Don, much of what you have said about Tony Abbott (TA) is true but for the first time in your writings I note a political bias, and that is unusual. I do not agree one bit that TA was graceless in saying that he would not be undermining the new leader. That would have been difficult considering the treachery of Malcolm Turnbull (MT), who was always undermining the show; not only treacherous but also cowardly. You seem to be comforted by MT’s statements that he would not go down the ETS road, that Direct Action should be given a fair go, and that Abbott’s government climate policy would be retained. Do you really believe him?? How many times did he also say that policies “evolve”? While that may (or may not) be true until the election next year, I think that it is bound to go to an ETS after that. And if you think that his constituents in Wentworth will be an obstacle to be juggled with his Party’s beliefs, I think that al those small ‘l’ Liberals and Greens will be a source of comfort and inspiration for him. Not that he would need that with all those dollar signs hanging around an ETS. I think that MT has been plotting this over the whole post Copenhagen 5 years. I think that the bottom line for MT, using climate change as his driver and cover, is the ETS. This is not only the biggest game in town but the biggest game on Earth, worth tens of trillions of dollars. This is the big prize. I used to think of this as “noble cause corruption” but I now see it as outright fraud. Tony Abbott is a good man whose government achieved much in difficult circumstances. But above all, he is trustworthy. MT doesn’t know the meaning of trust, and I don’t trust him one little bit. This always was, and is, all about Malcolm, not Australia. Jeff Kennett had some words to say about him (ABC radio) before the vote and they were spot-on. Tony was rolled by treacherous people aided and abetted by Malcolm’s ABC, who tried to belittle and embarrass him at every opportunity. Shame on them all. I’m glad he is staying around because he is a good man with integrity and courage. I take him at his word that he will not undermine Malcolm but there are other ways to get rid of MT. Personal and superficial traits are no reason to knife a country’s leader.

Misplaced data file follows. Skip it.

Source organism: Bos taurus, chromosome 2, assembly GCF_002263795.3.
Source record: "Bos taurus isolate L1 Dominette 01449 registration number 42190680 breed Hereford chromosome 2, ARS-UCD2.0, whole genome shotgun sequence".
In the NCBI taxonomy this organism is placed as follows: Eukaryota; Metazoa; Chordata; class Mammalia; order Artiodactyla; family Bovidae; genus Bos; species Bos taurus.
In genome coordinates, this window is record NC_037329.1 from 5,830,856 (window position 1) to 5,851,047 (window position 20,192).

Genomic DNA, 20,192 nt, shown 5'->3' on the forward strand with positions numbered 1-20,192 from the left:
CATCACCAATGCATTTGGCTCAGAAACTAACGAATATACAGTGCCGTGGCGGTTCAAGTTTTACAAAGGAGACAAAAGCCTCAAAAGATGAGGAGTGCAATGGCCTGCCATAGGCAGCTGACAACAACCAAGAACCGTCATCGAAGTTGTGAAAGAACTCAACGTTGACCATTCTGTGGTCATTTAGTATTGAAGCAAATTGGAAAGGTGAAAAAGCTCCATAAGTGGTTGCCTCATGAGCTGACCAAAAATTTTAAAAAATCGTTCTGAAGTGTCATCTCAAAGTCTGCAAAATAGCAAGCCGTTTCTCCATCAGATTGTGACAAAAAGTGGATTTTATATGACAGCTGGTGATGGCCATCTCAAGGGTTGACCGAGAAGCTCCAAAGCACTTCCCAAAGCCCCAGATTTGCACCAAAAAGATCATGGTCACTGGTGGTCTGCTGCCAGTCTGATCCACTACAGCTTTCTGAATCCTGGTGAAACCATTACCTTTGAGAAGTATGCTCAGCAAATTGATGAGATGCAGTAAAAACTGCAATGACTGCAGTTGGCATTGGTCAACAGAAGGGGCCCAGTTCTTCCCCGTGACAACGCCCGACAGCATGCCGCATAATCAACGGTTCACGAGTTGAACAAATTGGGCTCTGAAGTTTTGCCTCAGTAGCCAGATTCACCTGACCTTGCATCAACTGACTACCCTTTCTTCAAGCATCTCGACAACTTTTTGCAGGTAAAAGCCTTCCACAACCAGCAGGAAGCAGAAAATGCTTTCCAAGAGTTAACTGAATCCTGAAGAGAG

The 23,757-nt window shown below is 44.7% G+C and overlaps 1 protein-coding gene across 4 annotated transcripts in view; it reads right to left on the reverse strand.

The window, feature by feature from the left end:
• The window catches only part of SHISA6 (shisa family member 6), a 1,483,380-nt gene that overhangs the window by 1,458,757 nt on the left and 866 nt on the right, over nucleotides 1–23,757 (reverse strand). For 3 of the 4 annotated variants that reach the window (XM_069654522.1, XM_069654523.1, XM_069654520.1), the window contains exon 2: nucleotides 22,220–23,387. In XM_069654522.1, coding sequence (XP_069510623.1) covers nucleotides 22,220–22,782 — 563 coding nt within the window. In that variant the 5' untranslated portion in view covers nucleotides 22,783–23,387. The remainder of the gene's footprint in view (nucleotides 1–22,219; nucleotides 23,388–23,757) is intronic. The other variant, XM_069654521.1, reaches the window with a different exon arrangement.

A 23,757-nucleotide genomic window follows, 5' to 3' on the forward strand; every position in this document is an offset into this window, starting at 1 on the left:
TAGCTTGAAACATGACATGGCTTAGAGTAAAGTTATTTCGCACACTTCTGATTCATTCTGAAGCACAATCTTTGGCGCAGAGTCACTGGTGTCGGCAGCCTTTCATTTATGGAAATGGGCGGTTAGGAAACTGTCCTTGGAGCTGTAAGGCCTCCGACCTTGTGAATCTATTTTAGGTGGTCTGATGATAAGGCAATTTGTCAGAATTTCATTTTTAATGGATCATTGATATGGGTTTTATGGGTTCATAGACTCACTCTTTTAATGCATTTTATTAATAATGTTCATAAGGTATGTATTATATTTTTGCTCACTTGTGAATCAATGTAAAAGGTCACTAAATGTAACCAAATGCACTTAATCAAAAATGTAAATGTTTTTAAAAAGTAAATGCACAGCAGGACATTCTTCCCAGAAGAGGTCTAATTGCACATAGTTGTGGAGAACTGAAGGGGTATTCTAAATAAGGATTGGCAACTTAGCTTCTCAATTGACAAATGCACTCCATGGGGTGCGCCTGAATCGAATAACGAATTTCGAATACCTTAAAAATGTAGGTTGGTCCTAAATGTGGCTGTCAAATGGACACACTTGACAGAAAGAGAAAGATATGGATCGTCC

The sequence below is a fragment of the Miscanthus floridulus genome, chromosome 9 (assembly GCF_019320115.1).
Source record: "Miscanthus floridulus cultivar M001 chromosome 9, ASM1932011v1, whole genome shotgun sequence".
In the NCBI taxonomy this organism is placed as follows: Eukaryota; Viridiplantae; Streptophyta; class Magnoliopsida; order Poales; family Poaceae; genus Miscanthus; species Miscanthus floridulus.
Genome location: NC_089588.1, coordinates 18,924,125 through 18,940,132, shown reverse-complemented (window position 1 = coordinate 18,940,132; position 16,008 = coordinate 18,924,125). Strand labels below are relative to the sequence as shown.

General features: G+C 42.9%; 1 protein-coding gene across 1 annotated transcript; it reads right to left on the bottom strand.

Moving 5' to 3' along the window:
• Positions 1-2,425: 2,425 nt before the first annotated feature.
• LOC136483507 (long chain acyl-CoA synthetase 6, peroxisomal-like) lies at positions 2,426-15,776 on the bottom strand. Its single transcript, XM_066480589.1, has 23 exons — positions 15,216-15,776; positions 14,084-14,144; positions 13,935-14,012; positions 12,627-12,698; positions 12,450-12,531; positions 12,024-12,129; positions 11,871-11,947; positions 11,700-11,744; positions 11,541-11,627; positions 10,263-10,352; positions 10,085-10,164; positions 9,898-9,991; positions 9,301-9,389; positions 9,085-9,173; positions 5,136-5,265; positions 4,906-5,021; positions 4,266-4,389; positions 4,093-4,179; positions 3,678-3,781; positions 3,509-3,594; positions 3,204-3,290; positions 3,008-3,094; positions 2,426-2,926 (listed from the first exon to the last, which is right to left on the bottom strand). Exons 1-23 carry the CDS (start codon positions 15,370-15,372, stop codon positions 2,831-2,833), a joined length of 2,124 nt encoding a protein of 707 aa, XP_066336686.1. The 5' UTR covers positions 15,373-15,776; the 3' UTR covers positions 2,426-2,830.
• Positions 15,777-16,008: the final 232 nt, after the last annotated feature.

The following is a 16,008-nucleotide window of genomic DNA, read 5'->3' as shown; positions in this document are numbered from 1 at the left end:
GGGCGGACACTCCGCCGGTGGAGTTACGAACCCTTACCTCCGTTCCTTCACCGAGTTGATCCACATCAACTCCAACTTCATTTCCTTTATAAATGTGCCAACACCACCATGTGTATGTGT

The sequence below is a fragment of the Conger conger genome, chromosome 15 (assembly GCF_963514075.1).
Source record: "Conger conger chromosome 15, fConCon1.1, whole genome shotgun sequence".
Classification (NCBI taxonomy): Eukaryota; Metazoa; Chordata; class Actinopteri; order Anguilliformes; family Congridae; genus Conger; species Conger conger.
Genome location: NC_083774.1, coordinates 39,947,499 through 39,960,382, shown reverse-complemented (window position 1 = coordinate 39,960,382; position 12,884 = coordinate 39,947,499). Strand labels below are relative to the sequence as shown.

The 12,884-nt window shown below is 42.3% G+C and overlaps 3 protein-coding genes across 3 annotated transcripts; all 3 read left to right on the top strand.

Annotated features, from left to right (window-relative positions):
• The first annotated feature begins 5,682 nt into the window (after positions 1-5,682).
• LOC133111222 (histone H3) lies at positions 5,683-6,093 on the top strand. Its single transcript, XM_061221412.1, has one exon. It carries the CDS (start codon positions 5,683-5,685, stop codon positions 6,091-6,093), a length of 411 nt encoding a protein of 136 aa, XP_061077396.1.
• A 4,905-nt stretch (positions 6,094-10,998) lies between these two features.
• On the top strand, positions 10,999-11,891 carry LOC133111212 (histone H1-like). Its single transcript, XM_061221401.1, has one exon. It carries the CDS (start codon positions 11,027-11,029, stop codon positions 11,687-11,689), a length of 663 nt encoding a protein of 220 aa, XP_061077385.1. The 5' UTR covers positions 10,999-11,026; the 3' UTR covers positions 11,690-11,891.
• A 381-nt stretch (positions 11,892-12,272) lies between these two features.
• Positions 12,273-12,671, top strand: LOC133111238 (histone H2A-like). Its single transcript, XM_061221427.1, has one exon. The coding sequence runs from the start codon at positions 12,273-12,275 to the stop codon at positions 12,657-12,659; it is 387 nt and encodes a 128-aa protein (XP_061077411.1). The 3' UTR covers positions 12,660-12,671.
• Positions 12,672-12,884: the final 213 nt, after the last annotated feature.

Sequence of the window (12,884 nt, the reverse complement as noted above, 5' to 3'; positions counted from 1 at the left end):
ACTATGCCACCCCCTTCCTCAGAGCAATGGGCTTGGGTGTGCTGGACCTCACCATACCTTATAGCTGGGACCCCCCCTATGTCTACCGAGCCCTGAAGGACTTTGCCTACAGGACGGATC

• Don Aitkin says:

      Aert,

      What was graceless was his going on about being undermined and knifed — and then saying that he would not destabilise.

      • aert driessen says: